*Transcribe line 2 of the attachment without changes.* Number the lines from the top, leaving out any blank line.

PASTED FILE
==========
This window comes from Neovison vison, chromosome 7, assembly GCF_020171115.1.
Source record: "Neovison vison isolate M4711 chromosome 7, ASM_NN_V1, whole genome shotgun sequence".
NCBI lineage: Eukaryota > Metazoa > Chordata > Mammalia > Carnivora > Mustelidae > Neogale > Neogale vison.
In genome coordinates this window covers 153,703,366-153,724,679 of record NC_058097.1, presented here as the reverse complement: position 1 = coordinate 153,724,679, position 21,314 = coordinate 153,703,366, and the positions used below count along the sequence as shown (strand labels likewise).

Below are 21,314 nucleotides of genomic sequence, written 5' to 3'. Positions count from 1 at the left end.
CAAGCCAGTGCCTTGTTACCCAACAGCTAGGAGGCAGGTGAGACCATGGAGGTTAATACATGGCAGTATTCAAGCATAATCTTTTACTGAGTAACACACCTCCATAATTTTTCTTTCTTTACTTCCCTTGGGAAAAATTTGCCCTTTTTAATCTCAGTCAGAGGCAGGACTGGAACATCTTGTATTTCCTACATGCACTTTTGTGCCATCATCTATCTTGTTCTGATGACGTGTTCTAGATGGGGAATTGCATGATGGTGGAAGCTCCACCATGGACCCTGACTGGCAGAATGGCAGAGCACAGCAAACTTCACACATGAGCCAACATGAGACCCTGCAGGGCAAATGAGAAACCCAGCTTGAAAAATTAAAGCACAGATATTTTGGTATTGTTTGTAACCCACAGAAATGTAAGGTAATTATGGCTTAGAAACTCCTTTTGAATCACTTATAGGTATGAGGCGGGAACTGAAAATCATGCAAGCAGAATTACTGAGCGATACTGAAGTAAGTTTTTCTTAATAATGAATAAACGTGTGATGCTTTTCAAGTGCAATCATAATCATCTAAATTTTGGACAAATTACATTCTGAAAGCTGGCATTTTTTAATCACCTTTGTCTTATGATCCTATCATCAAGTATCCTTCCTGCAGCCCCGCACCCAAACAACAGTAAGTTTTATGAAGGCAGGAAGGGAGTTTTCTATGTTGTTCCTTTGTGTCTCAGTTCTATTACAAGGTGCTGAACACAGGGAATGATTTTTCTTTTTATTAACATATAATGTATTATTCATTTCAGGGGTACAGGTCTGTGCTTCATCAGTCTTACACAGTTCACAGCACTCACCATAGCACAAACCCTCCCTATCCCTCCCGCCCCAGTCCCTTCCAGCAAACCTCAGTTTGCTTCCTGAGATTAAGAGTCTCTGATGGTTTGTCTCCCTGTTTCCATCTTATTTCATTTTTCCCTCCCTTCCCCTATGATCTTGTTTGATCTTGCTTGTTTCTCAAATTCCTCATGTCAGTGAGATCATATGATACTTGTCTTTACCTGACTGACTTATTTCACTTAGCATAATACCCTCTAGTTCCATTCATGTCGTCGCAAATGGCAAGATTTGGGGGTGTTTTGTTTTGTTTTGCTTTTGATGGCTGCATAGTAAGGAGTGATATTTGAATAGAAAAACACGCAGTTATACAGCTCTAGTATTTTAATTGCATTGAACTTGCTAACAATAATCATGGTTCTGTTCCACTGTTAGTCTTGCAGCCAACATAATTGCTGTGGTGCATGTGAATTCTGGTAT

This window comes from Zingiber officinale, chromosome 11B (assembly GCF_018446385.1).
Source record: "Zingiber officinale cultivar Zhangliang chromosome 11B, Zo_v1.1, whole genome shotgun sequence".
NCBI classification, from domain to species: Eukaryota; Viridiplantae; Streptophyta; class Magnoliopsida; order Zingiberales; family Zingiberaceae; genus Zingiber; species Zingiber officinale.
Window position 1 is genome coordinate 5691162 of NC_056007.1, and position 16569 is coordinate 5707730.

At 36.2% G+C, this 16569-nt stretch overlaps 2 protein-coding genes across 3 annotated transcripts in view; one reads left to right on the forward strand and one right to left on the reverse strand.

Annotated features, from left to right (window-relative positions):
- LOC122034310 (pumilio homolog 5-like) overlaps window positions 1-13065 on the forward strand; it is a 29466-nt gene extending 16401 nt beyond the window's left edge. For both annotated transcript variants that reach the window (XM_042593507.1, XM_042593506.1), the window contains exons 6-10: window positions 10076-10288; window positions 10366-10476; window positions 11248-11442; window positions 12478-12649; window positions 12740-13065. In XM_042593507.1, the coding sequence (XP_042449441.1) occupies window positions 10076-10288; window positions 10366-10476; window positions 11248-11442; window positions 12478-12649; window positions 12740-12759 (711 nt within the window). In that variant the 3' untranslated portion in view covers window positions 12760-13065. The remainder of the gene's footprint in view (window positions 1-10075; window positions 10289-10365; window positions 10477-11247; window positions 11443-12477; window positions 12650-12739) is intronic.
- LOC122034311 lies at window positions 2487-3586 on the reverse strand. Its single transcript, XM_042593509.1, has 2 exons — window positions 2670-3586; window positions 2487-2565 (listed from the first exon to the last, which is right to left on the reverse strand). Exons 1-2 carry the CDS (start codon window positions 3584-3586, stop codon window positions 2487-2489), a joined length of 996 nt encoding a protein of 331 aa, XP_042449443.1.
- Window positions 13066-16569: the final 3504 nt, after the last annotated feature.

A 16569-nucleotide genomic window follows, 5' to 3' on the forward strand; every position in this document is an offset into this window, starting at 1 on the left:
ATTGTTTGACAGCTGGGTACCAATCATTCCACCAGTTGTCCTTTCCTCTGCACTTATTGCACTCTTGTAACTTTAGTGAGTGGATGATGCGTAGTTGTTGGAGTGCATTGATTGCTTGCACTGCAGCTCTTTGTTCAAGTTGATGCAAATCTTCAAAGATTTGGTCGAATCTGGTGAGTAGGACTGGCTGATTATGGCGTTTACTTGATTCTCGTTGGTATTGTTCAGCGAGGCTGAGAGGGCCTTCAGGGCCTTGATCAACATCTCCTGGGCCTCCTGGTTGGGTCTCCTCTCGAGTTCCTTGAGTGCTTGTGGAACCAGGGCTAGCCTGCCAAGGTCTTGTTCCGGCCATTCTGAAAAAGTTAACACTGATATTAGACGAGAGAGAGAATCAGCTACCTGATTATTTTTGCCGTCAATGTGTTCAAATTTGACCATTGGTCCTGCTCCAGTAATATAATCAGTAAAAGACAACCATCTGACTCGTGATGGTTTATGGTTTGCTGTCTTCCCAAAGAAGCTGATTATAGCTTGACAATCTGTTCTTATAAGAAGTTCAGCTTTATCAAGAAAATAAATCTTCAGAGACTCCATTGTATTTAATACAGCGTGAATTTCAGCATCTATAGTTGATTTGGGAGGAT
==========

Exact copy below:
Source record: "Neovison vison isolate M4711 chromosome 7, ASM_NN_V1, whole genome shotgun sequence".